Title

Decision models for wireless advertising

Date of Completion

January 2003

Keywords

Business Administration, General|Business Administration, Marketing

Degree

Ph.D.

Abstract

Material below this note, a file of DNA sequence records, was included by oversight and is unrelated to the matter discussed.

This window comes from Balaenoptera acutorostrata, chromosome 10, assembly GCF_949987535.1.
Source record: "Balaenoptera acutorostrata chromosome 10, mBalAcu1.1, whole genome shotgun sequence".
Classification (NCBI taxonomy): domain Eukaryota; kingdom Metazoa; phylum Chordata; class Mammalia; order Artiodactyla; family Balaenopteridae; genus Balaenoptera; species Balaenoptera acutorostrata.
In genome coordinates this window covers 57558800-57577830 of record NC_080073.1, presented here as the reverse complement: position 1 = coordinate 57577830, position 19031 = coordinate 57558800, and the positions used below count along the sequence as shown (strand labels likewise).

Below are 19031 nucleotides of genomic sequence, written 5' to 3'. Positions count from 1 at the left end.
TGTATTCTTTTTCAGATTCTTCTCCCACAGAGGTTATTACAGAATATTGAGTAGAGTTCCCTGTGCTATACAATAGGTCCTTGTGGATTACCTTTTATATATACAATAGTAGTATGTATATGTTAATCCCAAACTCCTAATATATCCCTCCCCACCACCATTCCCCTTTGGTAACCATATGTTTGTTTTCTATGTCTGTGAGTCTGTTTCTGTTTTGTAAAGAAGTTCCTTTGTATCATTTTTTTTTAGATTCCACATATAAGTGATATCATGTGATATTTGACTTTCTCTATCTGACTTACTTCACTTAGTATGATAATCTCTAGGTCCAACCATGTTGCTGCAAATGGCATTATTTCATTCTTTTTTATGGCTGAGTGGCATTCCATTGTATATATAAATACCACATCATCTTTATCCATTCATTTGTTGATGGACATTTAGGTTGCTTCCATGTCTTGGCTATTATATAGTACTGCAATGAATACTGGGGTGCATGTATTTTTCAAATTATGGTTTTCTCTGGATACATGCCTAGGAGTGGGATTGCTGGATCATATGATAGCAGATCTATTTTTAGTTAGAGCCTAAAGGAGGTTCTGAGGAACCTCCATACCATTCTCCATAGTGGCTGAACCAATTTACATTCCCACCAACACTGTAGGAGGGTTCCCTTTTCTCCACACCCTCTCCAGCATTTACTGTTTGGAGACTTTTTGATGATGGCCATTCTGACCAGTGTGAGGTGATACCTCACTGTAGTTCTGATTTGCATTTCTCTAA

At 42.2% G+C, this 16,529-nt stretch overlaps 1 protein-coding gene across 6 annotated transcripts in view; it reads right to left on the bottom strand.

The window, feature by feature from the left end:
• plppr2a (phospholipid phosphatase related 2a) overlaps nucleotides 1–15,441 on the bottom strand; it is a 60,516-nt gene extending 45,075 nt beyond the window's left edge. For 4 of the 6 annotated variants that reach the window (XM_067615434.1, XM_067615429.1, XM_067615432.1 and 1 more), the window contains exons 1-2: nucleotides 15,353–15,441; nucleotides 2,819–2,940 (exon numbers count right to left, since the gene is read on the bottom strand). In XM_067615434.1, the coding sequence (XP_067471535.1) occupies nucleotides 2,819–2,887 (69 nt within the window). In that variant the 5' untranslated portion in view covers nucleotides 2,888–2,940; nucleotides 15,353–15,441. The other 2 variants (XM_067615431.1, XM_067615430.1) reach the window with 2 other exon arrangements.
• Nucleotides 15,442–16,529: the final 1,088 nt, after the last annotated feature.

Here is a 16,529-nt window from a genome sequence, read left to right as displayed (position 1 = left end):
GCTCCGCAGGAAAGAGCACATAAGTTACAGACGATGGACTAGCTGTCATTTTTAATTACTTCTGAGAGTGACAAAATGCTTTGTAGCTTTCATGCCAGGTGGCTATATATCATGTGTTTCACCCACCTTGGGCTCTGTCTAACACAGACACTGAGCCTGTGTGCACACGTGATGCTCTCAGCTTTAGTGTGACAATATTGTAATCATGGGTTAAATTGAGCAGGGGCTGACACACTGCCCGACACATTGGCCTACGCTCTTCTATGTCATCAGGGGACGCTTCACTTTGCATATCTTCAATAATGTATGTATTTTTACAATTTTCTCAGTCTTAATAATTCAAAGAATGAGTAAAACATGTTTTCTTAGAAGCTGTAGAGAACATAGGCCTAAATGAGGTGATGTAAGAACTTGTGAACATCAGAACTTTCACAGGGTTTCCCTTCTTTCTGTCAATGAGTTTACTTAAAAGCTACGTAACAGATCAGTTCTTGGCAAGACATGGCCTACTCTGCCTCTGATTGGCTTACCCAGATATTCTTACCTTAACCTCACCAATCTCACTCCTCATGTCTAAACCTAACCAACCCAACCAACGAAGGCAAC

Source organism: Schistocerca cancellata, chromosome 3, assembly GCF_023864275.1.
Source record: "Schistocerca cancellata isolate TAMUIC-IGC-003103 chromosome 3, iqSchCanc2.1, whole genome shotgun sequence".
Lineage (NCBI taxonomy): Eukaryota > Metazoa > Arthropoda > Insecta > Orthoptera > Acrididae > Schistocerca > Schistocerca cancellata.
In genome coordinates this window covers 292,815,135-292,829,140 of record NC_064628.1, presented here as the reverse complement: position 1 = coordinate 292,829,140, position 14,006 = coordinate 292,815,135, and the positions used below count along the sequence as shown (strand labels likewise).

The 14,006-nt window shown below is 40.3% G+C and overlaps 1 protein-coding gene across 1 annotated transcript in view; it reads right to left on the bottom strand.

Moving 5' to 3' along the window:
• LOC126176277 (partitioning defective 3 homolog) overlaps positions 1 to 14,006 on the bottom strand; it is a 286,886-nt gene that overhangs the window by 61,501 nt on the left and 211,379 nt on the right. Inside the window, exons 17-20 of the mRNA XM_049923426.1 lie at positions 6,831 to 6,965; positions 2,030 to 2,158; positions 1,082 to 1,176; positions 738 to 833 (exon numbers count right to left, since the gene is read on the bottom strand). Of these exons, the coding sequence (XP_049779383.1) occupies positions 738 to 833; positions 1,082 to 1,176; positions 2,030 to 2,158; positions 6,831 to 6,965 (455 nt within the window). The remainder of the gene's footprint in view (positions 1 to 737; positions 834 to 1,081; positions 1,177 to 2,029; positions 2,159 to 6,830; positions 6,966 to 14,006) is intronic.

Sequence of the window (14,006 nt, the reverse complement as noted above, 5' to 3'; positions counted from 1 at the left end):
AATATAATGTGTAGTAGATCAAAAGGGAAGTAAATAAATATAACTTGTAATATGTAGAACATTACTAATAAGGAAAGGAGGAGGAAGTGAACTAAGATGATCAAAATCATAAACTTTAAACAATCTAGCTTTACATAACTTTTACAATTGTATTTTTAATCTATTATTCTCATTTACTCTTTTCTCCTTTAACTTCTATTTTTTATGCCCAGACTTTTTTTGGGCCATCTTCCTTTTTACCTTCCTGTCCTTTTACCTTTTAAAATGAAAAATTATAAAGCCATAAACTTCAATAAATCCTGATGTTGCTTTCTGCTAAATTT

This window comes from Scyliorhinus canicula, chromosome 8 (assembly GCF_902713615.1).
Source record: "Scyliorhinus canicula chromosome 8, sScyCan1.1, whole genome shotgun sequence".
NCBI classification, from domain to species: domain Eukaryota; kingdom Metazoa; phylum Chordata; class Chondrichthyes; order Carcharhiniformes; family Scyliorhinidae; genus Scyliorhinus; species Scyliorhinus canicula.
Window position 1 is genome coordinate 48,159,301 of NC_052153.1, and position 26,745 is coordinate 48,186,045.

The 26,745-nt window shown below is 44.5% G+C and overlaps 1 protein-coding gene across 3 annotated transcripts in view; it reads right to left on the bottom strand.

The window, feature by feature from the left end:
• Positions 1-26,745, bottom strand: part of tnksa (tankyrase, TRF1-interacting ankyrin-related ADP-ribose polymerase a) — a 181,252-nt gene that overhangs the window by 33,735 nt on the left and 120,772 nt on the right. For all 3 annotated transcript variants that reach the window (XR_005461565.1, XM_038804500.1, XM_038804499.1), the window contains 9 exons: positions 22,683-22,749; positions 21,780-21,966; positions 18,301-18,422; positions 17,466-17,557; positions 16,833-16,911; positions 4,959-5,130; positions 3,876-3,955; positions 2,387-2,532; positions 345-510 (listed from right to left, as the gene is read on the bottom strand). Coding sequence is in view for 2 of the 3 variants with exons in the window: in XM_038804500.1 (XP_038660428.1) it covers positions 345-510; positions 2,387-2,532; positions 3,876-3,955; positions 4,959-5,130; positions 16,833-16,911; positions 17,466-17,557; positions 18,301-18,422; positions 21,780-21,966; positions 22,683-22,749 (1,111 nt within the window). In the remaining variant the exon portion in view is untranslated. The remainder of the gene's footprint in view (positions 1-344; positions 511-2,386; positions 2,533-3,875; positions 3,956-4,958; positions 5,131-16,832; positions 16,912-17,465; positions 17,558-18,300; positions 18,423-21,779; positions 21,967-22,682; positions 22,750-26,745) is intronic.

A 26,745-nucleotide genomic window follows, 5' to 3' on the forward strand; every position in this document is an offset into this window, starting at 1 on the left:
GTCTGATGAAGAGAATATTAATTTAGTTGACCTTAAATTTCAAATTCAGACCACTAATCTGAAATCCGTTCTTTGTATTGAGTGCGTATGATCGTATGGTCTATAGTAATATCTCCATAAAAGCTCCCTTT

This dissertation develops models and solution methodologies for the delivery of wireless advertisements on mobile devices. Our models analyze the problem from the perspective of a wireless advertising service firm (WASF), an intermediary between the wireless carrier and sellers who wish to advertise their products and services. The WASF pays the carrier for capacity usage and charges sellers for ad deliveries. ^ Though there is literature on the importance of location and time of ad delivery to ad effectiveness, and literature on modeling mobility, there is very little that puts these streams of work together to improve targeting of wireless advertising. This is perhaps because wireless advertising is still in its infancy. The contribution of this research is in two areas modeling wireless advertising and developing solution methodologies to solve these models. We first consider alternative approaches to modeling constraints on wireless capacity and willingness to accept ads, prospect mobility, ad targeting efficiency and privacy concerns. For solution methodologies, we consider two models—a single day model, and a model for multiple days with response tracking and learning. In the first model, the WASF is paid for ad delivery, and in the second model, an additional bonus paid for responses. This differentiation between the two models is similar to recent developments in Internet advertising where the emphasis is shifting from best effort ad delivery to result oriented payment. ^ Both models use a Markov Decision Process (MDP) methodology and use information on the prospect's real time location and historical mobility information, and information on capacities, willingness to accept ads, and preference information to determine the time and location when ad is delivered. In addition, the second model updates the probability of future response using past history on contacts and responses. Since MDP models can only solve small problems, we develop efficient heuristics to solve larger problems. We test our heuristics against an upper bound we develop, and compare performance using Monte Carlo simulation techniques. We also analyze the impact of various parameters used in the model. ^